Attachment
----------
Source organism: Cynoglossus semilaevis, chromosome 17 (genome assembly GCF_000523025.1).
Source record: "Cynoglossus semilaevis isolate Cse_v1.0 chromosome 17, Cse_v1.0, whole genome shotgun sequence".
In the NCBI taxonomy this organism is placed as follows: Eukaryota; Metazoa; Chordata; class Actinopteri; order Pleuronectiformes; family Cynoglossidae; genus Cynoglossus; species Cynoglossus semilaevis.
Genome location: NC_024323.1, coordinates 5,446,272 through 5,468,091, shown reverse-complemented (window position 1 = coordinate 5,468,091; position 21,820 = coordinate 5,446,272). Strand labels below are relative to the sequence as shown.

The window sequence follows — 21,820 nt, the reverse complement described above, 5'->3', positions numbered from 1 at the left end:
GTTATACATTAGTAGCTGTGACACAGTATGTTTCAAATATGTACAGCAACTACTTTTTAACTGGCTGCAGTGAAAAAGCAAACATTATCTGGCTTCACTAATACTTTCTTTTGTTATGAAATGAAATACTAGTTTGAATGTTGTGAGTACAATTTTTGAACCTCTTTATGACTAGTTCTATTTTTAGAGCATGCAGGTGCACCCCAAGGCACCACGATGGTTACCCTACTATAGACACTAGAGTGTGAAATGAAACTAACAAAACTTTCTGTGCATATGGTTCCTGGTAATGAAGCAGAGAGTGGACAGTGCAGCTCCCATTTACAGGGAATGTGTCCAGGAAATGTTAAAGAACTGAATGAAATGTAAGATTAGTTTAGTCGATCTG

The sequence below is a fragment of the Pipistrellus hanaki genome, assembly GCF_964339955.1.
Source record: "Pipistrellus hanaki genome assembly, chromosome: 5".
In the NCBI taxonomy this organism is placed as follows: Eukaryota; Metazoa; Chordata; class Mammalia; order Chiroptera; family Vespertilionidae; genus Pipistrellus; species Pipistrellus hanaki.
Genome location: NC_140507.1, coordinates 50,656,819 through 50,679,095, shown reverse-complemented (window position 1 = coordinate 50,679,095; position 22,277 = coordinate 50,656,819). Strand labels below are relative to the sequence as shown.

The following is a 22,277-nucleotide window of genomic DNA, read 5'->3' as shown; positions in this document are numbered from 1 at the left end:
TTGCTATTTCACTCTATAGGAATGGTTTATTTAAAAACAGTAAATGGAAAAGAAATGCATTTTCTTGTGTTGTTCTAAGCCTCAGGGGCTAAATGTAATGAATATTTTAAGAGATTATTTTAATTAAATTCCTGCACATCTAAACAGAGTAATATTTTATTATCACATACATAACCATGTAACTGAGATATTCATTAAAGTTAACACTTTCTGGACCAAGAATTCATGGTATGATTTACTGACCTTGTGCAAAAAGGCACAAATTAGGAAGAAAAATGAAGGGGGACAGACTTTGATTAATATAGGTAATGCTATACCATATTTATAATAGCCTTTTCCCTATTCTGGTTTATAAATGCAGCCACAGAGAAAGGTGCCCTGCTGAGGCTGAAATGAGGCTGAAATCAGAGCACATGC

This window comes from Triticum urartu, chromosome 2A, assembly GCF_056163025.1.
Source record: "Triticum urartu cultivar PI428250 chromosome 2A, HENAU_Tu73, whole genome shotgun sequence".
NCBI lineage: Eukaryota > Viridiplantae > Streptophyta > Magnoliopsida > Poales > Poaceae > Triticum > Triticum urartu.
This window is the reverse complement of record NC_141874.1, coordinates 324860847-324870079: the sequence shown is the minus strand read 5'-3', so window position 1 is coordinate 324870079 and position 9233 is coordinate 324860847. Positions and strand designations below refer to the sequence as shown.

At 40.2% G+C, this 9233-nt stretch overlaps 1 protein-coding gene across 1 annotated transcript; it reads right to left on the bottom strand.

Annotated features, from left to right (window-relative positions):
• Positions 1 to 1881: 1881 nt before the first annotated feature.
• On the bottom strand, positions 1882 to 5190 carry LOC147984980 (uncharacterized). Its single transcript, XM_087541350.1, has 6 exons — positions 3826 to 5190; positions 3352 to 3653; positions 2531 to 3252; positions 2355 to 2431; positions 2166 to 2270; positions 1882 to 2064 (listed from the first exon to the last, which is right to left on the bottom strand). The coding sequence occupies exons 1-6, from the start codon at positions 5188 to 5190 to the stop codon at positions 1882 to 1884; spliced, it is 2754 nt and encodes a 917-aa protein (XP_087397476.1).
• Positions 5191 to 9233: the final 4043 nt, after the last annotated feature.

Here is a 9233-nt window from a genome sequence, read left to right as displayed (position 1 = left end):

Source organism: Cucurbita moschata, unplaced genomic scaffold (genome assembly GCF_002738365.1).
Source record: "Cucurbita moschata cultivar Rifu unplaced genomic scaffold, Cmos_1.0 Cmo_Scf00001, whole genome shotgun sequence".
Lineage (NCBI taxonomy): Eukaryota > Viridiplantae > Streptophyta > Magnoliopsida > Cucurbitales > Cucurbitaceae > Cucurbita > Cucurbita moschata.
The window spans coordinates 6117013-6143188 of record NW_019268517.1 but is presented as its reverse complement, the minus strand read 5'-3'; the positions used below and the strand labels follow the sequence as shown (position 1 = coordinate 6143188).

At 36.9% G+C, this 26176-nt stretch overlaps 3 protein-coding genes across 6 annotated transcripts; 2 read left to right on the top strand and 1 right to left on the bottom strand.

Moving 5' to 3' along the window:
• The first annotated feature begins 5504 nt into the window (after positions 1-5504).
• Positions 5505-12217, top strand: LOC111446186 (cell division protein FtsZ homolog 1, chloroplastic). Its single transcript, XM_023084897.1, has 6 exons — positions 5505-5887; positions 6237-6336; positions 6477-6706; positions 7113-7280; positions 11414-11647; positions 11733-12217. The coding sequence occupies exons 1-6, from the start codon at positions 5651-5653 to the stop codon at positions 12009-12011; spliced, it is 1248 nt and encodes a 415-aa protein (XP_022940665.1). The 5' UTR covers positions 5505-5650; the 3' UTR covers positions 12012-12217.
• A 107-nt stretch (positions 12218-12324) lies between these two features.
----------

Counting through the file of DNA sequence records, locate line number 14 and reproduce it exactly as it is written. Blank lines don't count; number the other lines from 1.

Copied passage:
Source record: "Triticum urartu cultivar PI428250 chromosome 2A, HENAU_Tu73, whole genome shotgun sequence".